Originally published at The Daily Signal by Joseph Luppino-Esposito | 4/17/12
Imagine the police knocking on your door because you mistakenly forgot to fill out an obscure form required by foreign law before opening up a small business. Imagine your 80-year-old mother being arrested for failing to place the appropriate sticker on an otherwise properly shipped package. Imagine your cancer-stricken neighbor being criminally charged for failing to trim the shrubbery in front of their house. Or imagine your child being prosecuted for eating a French fry in a public place.
Unfortunately, none of these situations is imaginary. While delivering the keynote address at a Seton Hall Circuit Review symposium dedicated to overcriminalization, Edwin Meese III, the former Attorney General of the United States, noted that these are “examples of recent cases where ordinarily law-abiding citizens suddenly found themselves prosecuted as criminals.” He also noted to the audience of lawyers, law students, and academics that the harm of overcriminalization is not merely the possibility of jail time, but the additional insult that results from being thrown into the criminal justice system and the corresponding loss of personal and business reputation. In many cases, individuals found not guilty or those indicted but never prosecuted by the government are unable to cleanse themselves of the stigma of being charged with a crime. Furthermore, while the prosecution of these individuals is highly publicized, an acquittal or the investigation’s termination usually goes unannounced.
“In a democratic republic, government must perform its public safety functions within a framework of liberty and justice,” said Meese.
Meese noted that there were approximately 3,000 federal criminal statutes in the mid-1990s according to an American Bar Association task force. By the turn of the millennium, Congress had added another 1,000 criminal statutes to the United States Code. And today, leading experts estimate that there are nearly 4,500 criminal offenses in the federal code alone.
The story does not end there. Meese observed that the explosive growth of the federal bureaucracy has exacerbated the problem. In recent years, Congress has adopted broad statutes authorizing administrative agencies to promulgate regulations, which when violated, constitute a crime. These regulations do not appear anywhere in the United States Code. Instead they are found in the Code of Federal Regulations, which the great majority of law professors and students have never even touched, never mind average citizens. With more than 300,000 regulations at the federal level alone, it comes as no surprise that innocent Americans are increasingly snared in the web of the criminal justice system.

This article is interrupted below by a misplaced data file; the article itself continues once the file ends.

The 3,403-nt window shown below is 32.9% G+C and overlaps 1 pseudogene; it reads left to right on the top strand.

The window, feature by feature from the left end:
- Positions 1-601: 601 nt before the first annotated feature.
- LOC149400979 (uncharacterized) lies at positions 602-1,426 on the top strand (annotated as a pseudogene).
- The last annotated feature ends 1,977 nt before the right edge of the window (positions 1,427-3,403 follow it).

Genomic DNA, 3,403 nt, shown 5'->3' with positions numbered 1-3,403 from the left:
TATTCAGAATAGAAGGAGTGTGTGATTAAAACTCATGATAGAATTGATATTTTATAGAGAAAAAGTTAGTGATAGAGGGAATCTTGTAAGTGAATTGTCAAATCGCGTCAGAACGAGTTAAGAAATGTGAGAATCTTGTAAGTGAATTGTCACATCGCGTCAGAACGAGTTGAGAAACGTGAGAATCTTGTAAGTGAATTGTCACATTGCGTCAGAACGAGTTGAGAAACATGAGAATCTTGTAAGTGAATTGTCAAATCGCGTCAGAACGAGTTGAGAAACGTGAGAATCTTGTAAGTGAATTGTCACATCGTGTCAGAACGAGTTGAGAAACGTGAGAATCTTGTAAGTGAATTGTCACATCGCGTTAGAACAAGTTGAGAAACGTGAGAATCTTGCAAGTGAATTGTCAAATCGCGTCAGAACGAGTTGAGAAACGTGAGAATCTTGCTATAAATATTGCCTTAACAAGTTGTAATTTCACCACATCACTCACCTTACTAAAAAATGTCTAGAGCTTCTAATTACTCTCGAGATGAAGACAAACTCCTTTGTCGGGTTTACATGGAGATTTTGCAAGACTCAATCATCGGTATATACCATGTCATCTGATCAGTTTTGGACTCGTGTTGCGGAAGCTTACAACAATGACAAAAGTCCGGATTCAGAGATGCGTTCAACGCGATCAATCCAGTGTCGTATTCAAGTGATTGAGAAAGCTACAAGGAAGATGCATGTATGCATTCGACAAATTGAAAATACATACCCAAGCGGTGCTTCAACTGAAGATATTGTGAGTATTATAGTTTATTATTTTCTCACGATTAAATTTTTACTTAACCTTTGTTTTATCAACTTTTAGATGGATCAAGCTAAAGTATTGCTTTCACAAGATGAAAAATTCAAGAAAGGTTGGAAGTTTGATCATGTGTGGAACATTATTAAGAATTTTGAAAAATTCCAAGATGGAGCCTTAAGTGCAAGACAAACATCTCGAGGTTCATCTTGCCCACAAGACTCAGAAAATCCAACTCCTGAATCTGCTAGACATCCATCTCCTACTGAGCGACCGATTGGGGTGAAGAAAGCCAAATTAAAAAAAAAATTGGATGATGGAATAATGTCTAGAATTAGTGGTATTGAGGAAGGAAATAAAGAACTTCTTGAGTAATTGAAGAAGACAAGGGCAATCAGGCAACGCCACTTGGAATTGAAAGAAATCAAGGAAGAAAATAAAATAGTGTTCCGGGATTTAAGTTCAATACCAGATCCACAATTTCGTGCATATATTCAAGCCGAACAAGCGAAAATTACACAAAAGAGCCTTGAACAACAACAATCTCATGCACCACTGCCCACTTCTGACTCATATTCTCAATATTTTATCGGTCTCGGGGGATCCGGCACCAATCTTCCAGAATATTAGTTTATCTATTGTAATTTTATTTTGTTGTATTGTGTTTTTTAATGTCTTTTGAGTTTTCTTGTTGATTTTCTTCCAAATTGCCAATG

What may be particularly disturbing is the way in which the criminal law is used as a blunt instrument for something that it was not intended. As overcriminalization has increased, it has become clear that “criminal law and criminal punishment become nothing more than convenient tools for the exercise of government power to make sociological changes or to try to change social behavior,” Meese said. “The implications of this kind of power in the hands of government officials are grim for all aspects of American life, from personal liberty to global economic competitiveness,” he added. “If one has a utopian view of society then surely it follows that the most powerful force for compelling change, that is, criminal punishment, ought to be used to bring about that utopia.”
Lest we despair too much, there is a light at the end of this tunnel. When the nation’s former chief law enforcement officer is at the forefront of addressing the growing trend towards overcriminalization, change is possible. And General Meese is not alone in this fight. Joining Meese and Heritage are organizations across the political spectrum, including the American Civil Liberties Union, the National Association of Criminal Defense Lawyers, and the Manhattan Institute, and Washington Legal Foundation, making the possibilities endless.
The time has come to remind our lawmakers in Washington, D.C., and in state capitals nationwide what every law student knows by graduation: Punishing conduct by individuals who lack a guilty mind should be the exception and not the rule. And it is time for lawmakers to stop criminalizing broad swathes of conduct while leaving the details to administrative agencies. As Meese noted at the conclusion of his speech, “If it is important enough to send someone to prison, it is important enough for the Congress itself to debate that particular conduct and that particular punishment in a statute.”
An audio stream of Meese’s speech may be found here.
Joseph Luppino-Esposito is a Visiting Legal Fellow at The Heritage Foundation. Co-authored by Rahool Patel, a third-year law student at Seton Hall Law School and the Symposium Editor of the Seton Hall Circuit Review.